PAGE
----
The two syllables of the name “Roka” came from Romania and Kanata (former name of Canada). In the beginning, in 2012, this project was the result of collaboration between an immigrant agronomist from Romania, Dragos Iuroaia, and his Canadian partner. A year later, the Romanian remained the sole owner of Domaines Roka, following the departure of his former partner from Vancouver.
Coming from a family of agronomists (his father is the director of the famous Cotnari vineyard), Dragos Iuroaia was educated at the Faculty of Agronomy of lasi, a big city in the north of Romania. After immigrating to Quebec in 2005, he enriched his experience working on several farms and became a member of the Order of Agronomy in Quebec in 2014.
From the beginning, Dragos Iuroaia decided that his orchard should produce organic apples. “I worked in various places and was amazed at the number of pesticides used in growing apples,” he said. “That’s why I decided to give people healthy apples without any chemicals. I knew it was hard to do because organic crops are extremely vulnerable to diseases and insects. It’s a constant struggle on a daily basis. I start the work in the winter and as soon as the weather allows, I trim the trees. In April, I provide treatments for specific diseases (such as scab) and I cover the apples with clay to protect them from insects. I put lime on the trunks and cover them with a double layer of cardboard that collects the insects’ eggs; in September I remove and burn them.”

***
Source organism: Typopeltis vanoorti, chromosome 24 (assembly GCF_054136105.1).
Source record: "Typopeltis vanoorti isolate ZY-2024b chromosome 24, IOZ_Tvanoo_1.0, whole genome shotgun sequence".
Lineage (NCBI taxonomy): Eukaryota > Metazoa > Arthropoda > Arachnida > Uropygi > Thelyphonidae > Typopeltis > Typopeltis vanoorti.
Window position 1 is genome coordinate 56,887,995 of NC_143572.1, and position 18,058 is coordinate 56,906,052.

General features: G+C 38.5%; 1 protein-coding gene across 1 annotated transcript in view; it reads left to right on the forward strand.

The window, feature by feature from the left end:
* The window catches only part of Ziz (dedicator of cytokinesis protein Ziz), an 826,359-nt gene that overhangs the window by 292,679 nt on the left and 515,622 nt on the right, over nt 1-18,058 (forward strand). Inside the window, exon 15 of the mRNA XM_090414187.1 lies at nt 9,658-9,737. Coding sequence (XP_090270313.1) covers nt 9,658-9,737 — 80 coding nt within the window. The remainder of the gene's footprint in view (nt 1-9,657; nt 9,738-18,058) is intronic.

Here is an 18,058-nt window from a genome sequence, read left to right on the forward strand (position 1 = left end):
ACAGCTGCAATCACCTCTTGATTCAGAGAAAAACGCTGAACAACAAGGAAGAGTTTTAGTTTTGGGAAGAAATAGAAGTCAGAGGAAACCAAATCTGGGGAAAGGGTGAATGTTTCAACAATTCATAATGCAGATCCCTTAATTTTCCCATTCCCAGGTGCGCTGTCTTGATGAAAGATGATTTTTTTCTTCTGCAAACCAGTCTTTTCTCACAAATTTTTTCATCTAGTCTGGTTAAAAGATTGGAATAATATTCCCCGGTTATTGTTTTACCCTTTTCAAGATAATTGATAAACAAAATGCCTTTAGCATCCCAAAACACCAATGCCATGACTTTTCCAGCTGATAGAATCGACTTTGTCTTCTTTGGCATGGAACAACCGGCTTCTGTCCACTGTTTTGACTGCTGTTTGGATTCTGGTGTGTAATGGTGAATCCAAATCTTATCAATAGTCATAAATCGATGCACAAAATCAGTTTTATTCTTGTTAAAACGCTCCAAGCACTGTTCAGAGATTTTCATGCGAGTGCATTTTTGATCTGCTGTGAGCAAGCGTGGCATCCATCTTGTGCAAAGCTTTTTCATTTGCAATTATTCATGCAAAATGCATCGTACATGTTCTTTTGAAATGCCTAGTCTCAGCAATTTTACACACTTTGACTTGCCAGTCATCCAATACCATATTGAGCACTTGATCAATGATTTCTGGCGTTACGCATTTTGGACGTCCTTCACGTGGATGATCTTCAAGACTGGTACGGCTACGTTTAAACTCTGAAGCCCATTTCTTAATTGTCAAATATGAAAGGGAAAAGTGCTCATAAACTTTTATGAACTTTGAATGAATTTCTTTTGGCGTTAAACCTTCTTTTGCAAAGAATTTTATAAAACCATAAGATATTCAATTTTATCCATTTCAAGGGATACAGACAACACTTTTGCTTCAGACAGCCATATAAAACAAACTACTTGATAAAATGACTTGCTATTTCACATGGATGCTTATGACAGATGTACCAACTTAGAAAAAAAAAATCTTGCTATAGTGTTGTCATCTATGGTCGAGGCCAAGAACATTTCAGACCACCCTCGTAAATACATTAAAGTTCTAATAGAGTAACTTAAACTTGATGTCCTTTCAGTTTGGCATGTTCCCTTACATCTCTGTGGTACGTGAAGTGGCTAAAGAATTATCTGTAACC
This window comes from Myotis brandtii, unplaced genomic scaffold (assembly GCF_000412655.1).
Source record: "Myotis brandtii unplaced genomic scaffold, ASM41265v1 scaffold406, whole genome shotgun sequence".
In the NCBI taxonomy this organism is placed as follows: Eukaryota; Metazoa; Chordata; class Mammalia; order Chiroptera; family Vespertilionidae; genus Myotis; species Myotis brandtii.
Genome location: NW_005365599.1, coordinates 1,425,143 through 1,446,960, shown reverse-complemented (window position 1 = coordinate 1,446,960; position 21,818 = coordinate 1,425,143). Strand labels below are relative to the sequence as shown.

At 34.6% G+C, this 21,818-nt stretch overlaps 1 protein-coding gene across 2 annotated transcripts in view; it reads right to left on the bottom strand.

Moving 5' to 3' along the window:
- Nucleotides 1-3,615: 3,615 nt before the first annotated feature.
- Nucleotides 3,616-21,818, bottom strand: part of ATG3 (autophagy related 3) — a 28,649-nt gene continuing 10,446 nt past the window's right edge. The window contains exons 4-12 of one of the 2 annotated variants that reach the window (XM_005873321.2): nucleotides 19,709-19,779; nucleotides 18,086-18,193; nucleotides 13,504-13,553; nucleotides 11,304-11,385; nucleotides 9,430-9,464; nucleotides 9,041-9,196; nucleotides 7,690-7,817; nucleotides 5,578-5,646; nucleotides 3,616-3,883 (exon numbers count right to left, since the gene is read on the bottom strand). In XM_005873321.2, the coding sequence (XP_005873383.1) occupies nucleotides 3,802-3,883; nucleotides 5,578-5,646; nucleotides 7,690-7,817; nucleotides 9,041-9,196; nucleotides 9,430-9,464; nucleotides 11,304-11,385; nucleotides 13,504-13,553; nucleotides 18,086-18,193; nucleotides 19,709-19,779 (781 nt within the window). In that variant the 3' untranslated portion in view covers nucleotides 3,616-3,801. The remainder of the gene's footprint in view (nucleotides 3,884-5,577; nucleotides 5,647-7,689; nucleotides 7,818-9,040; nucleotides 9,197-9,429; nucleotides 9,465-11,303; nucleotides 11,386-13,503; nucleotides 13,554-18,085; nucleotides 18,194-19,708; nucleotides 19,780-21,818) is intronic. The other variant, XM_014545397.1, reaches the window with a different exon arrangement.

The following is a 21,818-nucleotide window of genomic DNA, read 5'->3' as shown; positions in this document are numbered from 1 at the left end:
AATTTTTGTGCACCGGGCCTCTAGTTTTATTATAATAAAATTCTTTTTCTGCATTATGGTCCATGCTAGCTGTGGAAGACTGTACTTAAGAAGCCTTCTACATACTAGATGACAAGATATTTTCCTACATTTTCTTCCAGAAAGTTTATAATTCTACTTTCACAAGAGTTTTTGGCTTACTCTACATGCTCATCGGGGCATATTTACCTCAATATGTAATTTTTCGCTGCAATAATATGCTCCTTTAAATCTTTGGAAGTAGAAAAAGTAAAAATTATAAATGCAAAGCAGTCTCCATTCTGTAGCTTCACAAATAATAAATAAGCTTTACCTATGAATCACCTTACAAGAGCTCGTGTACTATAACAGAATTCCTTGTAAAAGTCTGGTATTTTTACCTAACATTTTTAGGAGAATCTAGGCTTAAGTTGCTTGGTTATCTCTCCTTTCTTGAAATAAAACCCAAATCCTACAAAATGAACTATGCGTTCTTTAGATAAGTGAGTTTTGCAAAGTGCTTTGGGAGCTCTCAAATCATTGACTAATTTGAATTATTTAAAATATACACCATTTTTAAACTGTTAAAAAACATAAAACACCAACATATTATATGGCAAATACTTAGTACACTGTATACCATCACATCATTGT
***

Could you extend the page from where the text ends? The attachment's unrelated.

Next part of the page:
There are several natural methods that Dragos Iuroaia uses to protect his orchard, including a few families of bats who, as we know, are big insect lovers, and who can consume a few thousand in a single night. In addition, there are experimental scientific methods, such as the use of micro-clustered water, music, or electro-culture. “I put two containers, one with micro-clustered water, the other with tap water and I observed that all my hens without exception only drank the micro-clustered water. For me, it’s proof that micro-clustered water is better.”
There are only a few organic orchards in Quebec because you have to constantly fight against insects and viruses, with only a handful of weapons. Added to this is the difficulty of obtaining organic certification: it can only be obtained after three years of organic farming and every year new inspections are carried out. Not to mention the slightest deviation from the rules can result in a license suspension of three or more years.
“It’s not easy,” says Dragos Iusoaia, but it’s worth it. “There is no greater satisfaction than seeing your apple trees full of great tasty fruit and knowing that you will offer people quality products. Moreover, organic production contributes to environmental protection and this is something close to my heart.”